Essay by EssaySwap ContributorCollege, Undergraduate February 2008

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Conflict As ordinary individuals who feel the necessity to succeed in every completed action in life, we tend to reject situations of failure and pain, especially when they come hand-by-hand with conflicts. As presented in "Black Boy", Richard Wright is a strong character that finds his life involved in a huge cloud of conflicts correlated with each other. During his young years of life, he might have said that those conflicts against destiny, nature, society, and/or even against himself were the worse moments of his existence. However, the infinitely effort required to overcome those situations was a crucial factor while tracing the trajectory of his life. Doubtless, he constantly suffered of hunger, fear, and injustice; but life is not fair. As a result, that unfairness enabled him to analyze the real purpose behind every experience affecting his life, making of it a fair evaluation.

Wright was born in a society full of unconsciousness and illogical regulations that would treat black people as animals or aliens.

But, how can one overcome destiny? Most of the times there are seldom opportunities that will permit an individual integrate into a discriminative society. However, as it happens to Wright, the help of someone or something, in this case the liberation of his internal courage, might serve as a great inspiration to continue fighting in the succeeding-failing process. Having to spend a childhood without toys, food, and even a father, might have obliged him to just blow away any sense of morality and maturity. But it is, instead, a factor that makes him realize about the importance of detaining one's life to learn from a situation and apply it in another.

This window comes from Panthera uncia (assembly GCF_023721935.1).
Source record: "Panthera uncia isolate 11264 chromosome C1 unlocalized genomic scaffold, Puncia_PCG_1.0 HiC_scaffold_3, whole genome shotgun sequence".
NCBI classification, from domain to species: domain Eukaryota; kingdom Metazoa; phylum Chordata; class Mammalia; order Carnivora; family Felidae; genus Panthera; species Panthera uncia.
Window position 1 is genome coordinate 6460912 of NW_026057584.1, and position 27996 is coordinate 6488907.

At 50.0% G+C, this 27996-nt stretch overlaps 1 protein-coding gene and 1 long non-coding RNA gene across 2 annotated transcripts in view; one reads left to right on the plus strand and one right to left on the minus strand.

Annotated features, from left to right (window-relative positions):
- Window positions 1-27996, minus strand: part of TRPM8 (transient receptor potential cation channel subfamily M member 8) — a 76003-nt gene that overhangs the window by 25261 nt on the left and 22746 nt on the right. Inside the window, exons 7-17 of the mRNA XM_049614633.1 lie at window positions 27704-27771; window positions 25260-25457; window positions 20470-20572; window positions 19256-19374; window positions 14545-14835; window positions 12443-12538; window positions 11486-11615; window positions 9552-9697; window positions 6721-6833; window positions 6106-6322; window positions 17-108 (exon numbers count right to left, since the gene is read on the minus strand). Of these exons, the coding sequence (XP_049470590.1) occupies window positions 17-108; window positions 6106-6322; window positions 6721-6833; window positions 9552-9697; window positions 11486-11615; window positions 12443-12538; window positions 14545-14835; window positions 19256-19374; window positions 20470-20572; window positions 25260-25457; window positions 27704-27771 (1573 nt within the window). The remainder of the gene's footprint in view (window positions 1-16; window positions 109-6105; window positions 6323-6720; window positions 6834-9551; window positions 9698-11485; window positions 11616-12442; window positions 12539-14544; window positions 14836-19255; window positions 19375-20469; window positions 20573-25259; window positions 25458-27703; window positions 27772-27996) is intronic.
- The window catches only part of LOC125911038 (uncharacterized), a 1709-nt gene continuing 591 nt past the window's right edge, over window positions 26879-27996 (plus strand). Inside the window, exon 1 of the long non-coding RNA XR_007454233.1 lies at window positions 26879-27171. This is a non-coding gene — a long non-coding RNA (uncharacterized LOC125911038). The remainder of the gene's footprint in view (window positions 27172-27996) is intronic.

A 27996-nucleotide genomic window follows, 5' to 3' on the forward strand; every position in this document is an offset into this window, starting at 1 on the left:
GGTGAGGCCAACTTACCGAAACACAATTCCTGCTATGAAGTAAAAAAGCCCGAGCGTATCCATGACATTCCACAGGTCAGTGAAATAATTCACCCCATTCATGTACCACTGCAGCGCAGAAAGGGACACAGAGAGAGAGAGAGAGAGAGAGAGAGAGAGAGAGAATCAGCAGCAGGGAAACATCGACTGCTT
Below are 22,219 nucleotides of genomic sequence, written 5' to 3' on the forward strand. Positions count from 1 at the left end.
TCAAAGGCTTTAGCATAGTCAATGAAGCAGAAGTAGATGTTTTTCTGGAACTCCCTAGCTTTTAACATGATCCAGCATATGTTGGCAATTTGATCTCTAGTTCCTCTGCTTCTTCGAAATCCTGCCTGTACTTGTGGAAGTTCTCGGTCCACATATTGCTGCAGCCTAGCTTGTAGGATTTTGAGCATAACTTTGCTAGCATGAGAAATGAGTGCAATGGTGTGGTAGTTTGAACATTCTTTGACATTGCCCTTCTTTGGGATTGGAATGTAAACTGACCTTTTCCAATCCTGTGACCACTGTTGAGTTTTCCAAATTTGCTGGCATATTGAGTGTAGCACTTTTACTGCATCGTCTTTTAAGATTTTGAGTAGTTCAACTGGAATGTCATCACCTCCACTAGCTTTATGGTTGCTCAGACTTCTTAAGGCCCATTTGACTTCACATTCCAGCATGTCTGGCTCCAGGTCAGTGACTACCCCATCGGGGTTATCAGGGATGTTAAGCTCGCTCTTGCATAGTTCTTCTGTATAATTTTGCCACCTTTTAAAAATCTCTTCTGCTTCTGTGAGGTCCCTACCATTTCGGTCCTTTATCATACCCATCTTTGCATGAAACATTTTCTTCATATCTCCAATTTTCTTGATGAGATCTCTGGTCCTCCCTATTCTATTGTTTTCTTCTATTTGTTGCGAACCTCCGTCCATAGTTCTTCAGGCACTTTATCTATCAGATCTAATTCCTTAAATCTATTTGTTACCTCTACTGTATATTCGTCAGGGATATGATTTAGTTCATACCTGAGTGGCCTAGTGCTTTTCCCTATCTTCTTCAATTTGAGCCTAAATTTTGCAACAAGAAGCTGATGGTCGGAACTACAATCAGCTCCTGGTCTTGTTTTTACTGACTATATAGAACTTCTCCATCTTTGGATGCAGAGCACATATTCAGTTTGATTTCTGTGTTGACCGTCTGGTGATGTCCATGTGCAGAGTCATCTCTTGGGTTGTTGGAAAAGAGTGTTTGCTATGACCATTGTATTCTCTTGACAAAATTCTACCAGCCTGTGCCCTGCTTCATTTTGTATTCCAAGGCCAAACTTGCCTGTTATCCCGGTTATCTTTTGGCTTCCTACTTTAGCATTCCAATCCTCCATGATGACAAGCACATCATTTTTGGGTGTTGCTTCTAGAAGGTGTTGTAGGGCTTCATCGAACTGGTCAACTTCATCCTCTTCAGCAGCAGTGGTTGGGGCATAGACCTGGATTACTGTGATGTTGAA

The constant struggling against his own conscience is unquestionably on of the most influential in Wright's life. Since his earliest years of life, he was forced to make important decisions. One of them was whether or not to fight the gang who was molesting him in his way to the market. Throughout his life his mother had taught him not to fight. However, it is her who one time tells him to reveal. And after being constantly invaded with ideas arousing fear and weighting the possible outcomes of his actions, his mind dictates him to act giving him a more opened perspective of how conflicts can be solved without the overuse of violence. Whether staying or escaping from the orphan in which he was placed was another significant decision that required intensive mind struggling. He was not sure of what he really wanted. In addition, he was afraid of what traps and dark sides the world could have. Although after being discussing with his internal personality whether leaving the orphan was a good or bad idea, he left and went by the world uncertain of his future. This clearly expresses that some times self-struggling might not be the only step on deciding in favor or against an idea, but that the individual most go further and experience in order to be able to qualify the severity of the situation.

At another point of his life Wright becomes severely affected by conflict. It is this time the man vs. man-fighting which makes of his life an aberration. While walking towards a market to buy some food, he encounters a problem with a gang. They beat him, and take away the money that was destined to the food. Being younger and morally lower, he becomes afraid of them and goes right away back home. The act repeats several times, but one time his mom tells him to fight for himself. This, much more than a lesson of violence to create a criminal, serves as an inspiration for Wright to discover self-management. It serves as an example to show that one's self courage lies in the most profound part of our entrails, and that no matter which types of physical or moral weaknesses one might have, "the brave lives until the coward wants." The effect that different kinds of conflicts during our childhood might have in our personalities, and as a result in our lives might not be of much importance at a young age. "Yet in one way or another, we are all deeply affected by our childhood awakenings." They do not just help an individual mature and react with ethic when faced to real-life situations but in addition, it gives more opened perspectives of how different problems could be solved.